Copyright

Generation X: Definition & Characteristics

An error occurred trying to load this video.

Try refreshing the page, or contact customer support.

Coming up next: Intergenerational Mobility: Definition & Concept

You're on a roll. Keep up the good work!

Take Quiz Watch Next Lesson
 Replay
Your next lesson will play in 10 seconds
  • 0:02 Who Is Generation X?
  • 1:21 Characteristics…
  • 2:49 Generation X Today
  • 3:56 Lesson Summary
Add to Add to Add to

Want to watch this again later?

Log in or sign up to add this lesson to a Custom Course.

Login or Sign up

Timeline
Autoplay
Autoplay

Recommended Lessons and Courses for You

Lesson Transcript
Instructor: Andrea McKay

Andrea teaches high school AP Psychology and Online Economics and has a Masters degree in Curriculum and Instruction.

In this lesson, you will learn how social scientists define a generation. Discover who is a part of Generation X and what characteristics set them apart from other generations.

Who Is Generation X?

What kinds of cultural events shaped your development and identity in your youth? How do you think your attitudes would be different if you had been born 70 years earlier?

It is rather difficult to take an entire generation of people and place them into one category, but labeling people as a part of a specific demographic can be helpful when looking at broad patterns or characteristics of a group. Social scientists define a generation as a group of people born during the same period of time, one descent from the previous generation. The time span of a generation is often considered approximately twenty years.

Generation X is one descent after the Baby Boom generation, which is currently the largest generation. The Baby Boomers were born in the years following World War II, roughly 1944 - 1964. Today, there are approximately 80 million Baby Boomers. Generation X is typically considered to be people born between 1965 and 1980, but some suggest anyone born in the 1960s to be part of Generation X.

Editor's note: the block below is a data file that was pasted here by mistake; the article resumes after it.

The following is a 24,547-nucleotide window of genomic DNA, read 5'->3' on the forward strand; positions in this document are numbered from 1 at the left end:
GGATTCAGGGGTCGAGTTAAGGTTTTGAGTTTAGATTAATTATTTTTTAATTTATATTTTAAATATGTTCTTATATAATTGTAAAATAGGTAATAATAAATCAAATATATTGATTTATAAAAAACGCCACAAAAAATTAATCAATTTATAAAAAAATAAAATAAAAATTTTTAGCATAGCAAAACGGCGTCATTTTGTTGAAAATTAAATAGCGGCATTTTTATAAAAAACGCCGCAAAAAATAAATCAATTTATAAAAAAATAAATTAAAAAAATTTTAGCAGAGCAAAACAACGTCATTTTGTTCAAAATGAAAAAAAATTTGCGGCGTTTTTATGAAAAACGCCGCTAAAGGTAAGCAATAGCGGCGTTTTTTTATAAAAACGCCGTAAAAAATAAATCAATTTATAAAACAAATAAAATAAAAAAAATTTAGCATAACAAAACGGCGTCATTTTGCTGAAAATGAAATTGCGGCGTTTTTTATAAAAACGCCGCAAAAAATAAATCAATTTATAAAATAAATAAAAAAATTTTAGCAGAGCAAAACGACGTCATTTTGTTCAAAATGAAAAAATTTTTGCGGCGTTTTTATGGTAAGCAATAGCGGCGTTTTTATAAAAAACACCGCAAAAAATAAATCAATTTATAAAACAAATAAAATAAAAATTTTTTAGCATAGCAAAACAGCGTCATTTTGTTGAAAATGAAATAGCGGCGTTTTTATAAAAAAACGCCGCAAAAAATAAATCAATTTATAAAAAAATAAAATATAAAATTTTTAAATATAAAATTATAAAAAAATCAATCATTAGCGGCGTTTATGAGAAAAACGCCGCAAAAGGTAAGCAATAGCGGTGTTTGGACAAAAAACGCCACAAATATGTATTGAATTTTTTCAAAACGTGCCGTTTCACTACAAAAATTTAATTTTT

Generation X precedes Generation Y, now commonly known as the Millennials. The Millennial generation also boasts large population numbers, with approximately 71 million people identified as Millennials. In contrast, Generation X stands out as being a smaller generation, comprising roughly 44 - 50 million people.

Characteristics Created by Culture

Many social and political changes happened during the time the Generation Xers were coming of age, and those changes contributed to an overall identity for the members of Generation X. One important social change came about as divorce rates peaked in the 1980s, and many women, married or divorced, entered the workforce. Having two working parents created a 'latchkey' environment for the generation, when students would come home to an empty house with parents still at work. Young Generation Xers then were expected to take care of themselves in many ways until their parents returned home in the evenings.

Generation X was once thought to be a generation of 'slackers,' as the influence of multiple television stations, video games, and computers came to be a large part of their cultural identity. The 'grunge' movement in the late 1980s and 1990s aided in that stereotyping, as hordes of Generation Xers took to wearing baggy plaid shirts, combat boots, and messy hair as they voiced their angst in the music genre.

The following are some of the cultural events that shaped the development and identity of Generation X throughout their lives:

To unlock this lesson you must be a Study.com Member.
Create your account

Register for a free trial

Are you a student or a teacher?

Unlock Your Education

See for yourself why 30 million people use Study.com

Become a Study.com member and start learning now.
Become a Member  Back
What teachers are saying about Study.com
Free 5-day trial

Earning College Credit

Did you know… We have over 160 college courses that prepare you to earn credit by exam that is accepted by over 1,500 colleges and universities. You can test out of the first two years of college and save thousands off your degree. Anyone can earn credit-by-exam regardless of age or education level.

To learn more, visit our Earning Credit Page

Transferring credit to the school of your choice

Not sure what college you want to attend yet? Study.com has thousands of articles about every imaginable degree, area of study and career path that can help you find the school that's right for you.

Create an account to start this course today
Try it free for 5 days!
Create an account
Support